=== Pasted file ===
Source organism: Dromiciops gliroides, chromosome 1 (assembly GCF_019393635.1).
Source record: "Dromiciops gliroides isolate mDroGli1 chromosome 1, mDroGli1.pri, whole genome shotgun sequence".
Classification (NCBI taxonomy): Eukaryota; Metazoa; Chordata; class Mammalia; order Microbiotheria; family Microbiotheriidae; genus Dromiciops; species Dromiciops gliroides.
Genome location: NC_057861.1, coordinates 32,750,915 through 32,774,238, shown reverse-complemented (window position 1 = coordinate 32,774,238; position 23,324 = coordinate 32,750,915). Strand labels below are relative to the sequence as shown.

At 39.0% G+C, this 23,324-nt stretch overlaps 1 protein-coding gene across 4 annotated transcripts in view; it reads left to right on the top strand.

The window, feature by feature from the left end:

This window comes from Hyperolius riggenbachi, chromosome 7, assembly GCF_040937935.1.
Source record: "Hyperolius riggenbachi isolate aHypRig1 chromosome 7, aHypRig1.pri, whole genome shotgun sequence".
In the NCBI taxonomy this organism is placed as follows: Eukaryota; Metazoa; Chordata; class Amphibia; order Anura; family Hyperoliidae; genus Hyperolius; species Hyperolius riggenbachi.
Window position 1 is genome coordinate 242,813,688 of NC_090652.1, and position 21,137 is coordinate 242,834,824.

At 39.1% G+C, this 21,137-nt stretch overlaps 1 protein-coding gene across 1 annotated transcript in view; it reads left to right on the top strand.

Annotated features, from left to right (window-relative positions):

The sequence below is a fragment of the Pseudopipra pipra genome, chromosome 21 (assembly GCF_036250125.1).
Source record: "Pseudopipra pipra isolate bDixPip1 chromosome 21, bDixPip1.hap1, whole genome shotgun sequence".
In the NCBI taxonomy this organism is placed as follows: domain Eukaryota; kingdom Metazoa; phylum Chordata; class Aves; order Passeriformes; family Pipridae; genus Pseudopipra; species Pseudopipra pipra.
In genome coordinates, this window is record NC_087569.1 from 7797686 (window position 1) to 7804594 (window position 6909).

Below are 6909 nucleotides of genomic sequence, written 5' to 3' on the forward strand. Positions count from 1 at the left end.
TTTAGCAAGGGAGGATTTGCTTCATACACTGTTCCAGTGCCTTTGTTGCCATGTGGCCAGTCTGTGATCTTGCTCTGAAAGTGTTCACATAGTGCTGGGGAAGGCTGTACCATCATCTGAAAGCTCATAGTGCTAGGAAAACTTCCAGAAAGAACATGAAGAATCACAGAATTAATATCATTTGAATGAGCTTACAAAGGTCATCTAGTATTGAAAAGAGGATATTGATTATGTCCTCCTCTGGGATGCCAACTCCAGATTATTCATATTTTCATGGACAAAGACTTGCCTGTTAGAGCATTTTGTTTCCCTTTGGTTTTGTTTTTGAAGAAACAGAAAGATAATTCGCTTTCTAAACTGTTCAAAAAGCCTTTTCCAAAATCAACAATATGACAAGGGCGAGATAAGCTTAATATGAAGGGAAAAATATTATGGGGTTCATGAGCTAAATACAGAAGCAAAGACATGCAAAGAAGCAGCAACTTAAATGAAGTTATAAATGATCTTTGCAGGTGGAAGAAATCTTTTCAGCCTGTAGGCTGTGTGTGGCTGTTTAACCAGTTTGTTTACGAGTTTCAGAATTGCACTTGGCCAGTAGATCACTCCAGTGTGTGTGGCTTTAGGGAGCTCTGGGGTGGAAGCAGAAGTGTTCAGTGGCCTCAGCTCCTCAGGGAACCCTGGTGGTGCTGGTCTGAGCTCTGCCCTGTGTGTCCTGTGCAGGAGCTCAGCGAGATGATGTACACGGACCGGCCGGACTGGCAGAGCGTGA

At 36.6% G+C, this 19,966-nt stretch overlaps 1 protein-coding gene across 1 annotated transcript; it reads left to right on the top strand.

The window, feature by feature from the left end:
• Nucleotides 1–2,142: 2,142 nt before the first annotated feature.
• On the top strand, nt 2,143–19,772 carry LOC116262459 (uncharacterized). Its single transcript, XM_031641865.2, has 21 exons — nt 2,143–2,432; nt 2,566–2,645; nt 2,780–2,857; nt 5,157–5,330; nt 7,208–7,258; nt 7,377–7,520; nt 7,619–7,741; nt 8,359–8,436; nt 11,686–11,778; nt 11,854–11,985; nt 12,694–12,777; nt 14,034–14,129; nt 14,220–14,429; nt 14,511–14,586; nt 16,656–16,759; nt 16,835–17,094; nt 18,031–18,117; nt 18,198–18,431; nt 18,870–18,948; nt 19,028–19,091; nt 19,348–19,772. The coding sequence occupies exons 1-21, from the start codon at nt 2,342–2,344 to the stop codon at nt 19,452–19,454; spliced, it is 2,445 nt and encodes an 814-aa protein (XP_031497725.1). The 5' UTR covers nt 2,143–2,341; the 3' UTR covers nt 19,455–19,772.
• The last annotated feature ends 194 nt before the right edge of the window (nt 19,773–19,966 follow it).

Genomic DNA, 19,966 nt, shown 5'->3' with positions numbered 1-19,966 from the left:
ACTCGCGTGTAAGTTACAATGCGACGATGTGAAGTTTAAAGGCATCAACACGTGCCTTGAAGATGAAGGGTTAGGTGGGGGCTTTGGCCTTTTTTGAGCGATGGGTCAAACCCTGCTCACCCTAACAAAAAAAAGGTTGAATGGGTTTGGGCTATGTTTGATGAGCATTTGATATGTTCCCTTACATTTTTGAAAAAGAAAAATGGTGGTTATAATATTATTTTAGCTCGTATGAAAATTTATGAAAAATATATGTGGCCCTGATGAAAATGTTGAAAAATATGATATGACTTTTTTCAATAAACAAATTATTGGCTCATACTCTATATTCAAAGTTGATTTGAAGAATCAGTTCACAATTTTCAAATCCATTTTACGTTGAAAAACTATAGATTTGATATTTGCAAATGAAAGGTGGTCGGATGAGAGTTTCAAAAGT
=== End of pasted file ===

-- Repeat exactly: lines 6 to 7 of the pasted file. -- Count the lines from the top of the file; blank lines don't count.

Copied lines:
The window, feature by feature from the left end:

This window comes from Hyperolius riggenbachi, chromosome 7, assembly GCF_040937935.1.